Last year, at the end of a meeting I attended, the presiding officer, a Jewish woman, in the process of wishing attendees happy holidays and happy New Year, included Happy Chanukah among her greetings. This despite the fact that Chanukah had been over for more than a week. It was, I know, a reflex borne of long habit, but that habit is rooted deeply in the way that Chanukah is all but invisible to Christians when it is not near Christmas on the calendar and, when Chanukah is visible, it is all-too-often turned by those same Christians into the “Jewish Christmas.” A perfect example of that phenomenon is the Fox News host who declared, after someone allegedly set fire to the network’s Christmas tree, that:
“[The Christmas tree is] a tree that unites us, that brings us together. It is about the Christmas spirit, it is about the holiday season, it is about Jesus, it is about Hanukkah…It is about everything we stand for as a country and being able to worship the way you want to worship.”
If that statement doesn’t epitomize both cultural appropriation and the hegemony of Christianness, I don’t know what does. Not only are Christmas and Chanukah two very different holidays, with very different origins and very different significances, but to say that the Christmas tree is about Chanukah is to erase the historical fact that Christians oppressed Jews for the sake of what Christmas meant to them.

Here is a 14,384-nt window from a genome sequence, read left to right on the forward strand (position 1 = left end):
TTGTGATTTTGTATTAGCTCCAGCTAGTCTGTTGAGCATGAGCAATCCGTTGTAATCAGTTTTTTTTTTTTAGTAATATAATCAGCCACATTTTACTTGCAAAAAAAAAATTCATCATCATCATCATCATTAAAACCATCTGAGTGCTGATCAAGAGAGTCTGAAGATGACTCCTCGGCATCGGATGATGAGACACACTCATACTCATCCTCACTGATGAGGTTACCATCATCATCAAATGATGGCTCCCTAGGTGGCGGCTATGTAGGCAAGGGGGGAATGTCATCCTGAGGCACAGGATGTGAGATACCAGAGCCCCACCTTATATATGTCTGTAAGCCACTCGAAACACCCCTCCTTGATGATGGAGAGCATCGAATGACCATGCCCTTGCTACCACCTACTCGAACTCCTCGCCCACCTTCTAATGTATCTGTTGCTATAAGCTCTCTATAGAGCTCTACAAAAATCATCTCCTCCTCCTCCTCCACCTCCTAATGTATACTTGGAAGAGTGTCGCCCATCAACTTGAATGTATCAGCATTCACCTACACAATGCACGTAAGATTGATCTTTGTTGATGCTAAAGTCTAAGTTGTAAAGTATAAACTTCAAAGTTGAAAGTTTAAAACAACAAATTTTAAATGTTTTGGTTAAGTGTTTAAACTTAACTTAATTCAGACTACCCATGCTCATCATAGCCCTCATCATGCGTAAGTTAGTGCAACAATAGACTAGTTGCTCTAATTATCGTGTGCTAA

More even than that, though, what the Fox News host said put me in mind of the central idea explored in David Nirenberg’s book Anti-Judaism: The Western Tradition, which has to do with the ways in which Christians, and Western thought in general, have made use of the idea of Judaism and the Jews, regardless of whether those ideas are connected to the actual individual and collective lives of Jewish human beings.
The way that Fox News host used the idea of Chanukah seems to me a good example in that it served a distinctly (if secularly and ecumenically expressed) Christian end: to reinforce the idea that the United States is fundamentally a Christian country and that it is in fact Christianity that ensures “everything we stand for as a country and being able to worship the way you want to worship.”
All of this crystalized for me this morning into the idea that stands as the title of this post. It needs a lot of unpacking, but it’s an unpacking that I think will be well worth it. For now, I’m just going to leave it here, as a provocation to further thought, if nothing else:
Christianness— not Christianity, Christianness—is to Jews and the people of other non-Christian religions as whiteness is to people of color.